A Buck of a Different Color: Melanistic Whitetail
November 12, 2005

By : Donnie Rodriguez


At the end of the week we were ready to head out to our lease for a little hunting and Rest and Relaxation.

We loaded up our gear Friday after work and began or journey to the lease.
We had to make a stop to get some ice and this is where the fun began and our hunting trip almost ended.
I have always been a stickler on having sharp blades; knives, machetes, pruners, hatchets, axes, and broadheads all need to be extremely sharp for optimal performance.

We were filling the ice chests with ice and my double headed axe was next to the ice chest. It began to fall and figured I could move my leg out of the path of the Paul Bunion special. I moved my leg but not far enough. I felt the metal blade slide down the front of my right leg, just off the center. I knew it wasn’t going to be good.

Off to the Emergency Room we were.  My wife, Tammy, said, “I guess there goes camping this weekend.” I replied, “No! We have the truck packed up so we are going hunting!”

The staff at the hospital was great and after the doctor applied 10 staples to close the wound we were off to the lease!

We arrived after 11:00pm and got all of our gear set up and headed for the tent.

4:30am came early after hitting the sack at 2:00am. However, I managed to pull my tired body from the comfortable sleeping bag and air mattress.

After loading the gear on the four-wheeler I headed on my 2 mile ride to my new hunting spot.

I recently erected a quad-pod stand in an area that had lots of deer sign. It looked like a major travel route for deer in the area. I placed the stand on the end of a wooded grove of trees, which is on the edge of a small ridge and a small wash. I just knew this place had to be productive.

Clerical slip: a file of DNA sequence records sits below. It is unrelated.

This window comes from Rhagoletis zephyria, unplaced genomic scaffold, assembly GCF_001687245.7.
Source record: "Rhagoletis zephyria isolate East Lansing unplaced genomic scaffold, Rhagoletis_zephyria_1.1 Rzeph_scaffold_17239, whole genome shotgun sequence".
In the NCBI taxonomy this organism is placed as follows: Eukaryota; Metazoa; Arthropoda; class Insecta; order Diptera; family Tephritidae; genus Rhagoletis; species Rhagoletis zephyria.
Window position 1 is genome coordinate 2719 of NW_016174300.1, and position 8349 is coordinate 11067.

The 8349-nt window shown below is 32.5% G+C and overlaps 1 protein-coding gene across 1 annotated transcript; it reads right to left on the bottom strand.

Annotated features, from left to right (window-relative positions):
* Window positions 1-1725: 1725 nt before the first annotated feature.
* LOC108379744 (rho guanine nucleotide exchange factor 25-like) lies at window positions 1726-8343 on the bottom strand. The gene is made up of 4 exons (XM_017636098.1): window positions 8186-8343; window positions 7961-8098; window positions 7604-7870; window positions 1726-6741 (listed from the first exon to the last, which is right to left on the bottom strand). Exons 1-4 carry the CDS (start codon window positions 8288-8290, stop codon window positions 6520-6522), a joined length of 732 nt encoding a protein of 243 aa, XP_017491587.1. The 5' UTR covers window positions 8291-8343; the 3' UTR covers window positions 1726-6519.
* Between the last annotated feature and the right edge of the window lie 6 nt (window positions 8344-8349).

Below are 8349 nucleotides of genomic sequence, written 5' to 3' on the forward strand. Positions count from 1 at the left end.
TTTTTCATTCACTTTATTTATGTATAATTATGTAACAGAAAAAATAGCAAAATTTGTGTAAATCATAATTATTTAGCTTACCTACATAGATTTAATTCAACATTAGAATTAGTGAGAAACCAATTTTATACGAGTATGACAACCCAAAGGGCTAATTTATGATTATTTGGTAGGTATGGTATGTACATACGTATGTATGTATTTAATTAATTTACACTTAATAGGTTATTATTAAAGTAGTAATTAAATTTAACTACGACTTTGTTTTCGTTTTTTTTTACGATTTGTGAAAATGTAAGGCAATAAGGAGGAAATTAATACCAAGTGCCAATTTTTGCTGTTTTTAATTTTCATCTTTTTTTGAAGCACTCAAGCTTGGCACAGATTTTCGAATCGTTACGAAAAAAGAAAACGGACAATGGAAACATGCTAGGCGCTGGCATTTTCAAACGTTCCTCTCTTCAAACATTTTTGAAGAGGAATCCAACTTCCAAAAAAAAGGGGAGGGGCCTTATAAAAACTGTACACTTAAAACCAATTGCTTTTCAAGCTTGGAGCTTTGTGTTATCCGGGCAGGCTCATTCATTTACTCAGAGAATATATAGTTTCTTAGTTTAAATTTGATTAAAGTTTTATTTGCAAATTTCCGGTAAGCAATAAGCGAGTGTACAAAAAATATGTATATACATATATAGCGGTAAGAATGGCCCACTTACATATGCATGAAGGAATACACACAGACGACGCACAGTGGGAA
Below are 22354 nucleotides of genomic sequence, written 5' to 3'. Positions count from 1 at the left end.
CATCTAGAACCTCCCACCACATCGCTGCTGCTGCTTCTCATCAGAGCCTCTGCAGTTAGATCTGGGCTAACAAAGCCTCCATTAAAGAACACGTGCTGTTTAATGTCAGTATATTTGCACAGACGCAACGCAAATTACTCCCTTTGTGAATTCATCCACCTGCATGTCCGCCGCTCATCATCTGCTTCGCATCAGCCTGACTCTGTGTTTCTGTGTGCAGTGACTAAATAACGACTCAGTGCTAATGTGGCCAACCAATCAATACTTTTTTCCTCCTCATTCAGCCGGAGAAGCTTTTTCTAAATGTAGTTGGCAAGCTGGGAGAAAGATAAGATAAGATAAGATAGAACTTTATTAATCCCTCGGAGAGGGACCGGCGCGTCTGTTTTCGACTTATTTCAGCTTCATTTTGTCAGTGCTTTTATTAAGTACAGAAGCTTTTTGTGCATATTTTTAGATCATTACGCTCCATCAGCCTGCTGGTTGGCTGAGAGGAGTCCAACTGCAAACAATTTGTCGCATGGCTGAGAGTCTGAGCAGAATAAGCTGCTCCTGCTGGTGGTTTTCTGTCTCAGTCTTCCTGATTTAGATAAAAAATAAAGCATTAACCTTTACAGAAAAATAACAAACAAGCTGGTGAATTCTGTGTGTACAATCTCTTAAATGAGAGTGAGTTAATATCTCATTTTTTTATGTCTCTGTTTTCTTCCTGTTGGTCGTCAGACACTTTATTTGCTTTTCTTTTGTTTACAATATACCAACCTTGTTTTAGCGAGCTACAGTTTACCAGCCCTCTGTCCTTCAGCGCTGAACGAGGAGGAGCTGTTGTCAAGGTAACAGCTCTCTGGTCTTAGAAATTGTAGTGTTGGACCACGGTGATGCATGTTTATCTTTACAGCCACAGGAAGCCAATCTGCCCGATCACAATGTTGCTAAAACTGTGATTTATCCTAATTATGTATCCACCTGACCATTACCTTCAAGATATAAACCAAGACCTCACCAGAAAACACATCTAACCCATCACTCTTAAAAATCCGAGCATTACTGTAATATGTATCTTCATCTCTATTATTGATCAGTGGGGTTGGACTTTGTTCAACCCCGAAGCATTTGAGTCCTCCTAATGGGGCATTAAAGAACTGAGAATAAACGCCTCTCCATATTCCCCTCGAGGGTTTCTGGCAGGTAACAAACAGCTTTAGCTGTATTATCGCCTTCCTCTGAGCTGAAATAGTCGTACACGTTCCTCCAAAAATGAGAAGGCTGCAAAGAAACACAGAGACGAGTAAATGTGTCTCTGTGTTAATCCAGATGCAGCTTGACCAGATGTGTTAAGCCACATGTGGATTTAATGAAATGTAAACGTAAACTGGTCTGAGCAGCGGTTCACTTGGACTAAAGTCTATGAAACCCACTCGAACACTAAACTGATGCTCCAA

After day break I had a doe come out of the grove a mere 10 yards from my stand. I towered over her and thought about drawing my bow string and taking her. There was a limb that was going to be my only obstacle.

The big doe raised her nose and she was history.

About 10 seconds after she jetted off and 50 yards from where she came out I saw a really good buck walking the ridge. He was watching the doe that just paid me a visit. I pulled out my grunt tube out and gave a short buck grunt and he stopped.

I pulled up my binoculars to get a better look. I could see he was a nice 8 pointer with spread around 18” wide and some respectable G-2s.
“Hoss” was focused on the doe, and never came close enough for a shot.

I planned on sitting until about noon before returning back to camp.

At about 7:30AM I had a two doe and a spike show up. The spike buck kept looking towards the south.
I figured it was another deer within eye shot of the spike.

All of a sudden I hear a long grunt…b-r-r-r-r-r-r. I wondered what in the world was that sound.

I have heard deer grunt, bleat, click…but this was a new sound to me.
I continued to watch a doe and spike for the next 5 minutes. I then hear the sound b-r-r-r-r-r-r.
I grabbed the grunt tube and responded with a shorter version of the sound I heard, b-r-r-r. I waited a couple of seconds and called again b-r-r-r.

I caught movement to my left and turned to see a very dark brown deer.
I grabbed my bow off the hanger and sat ready.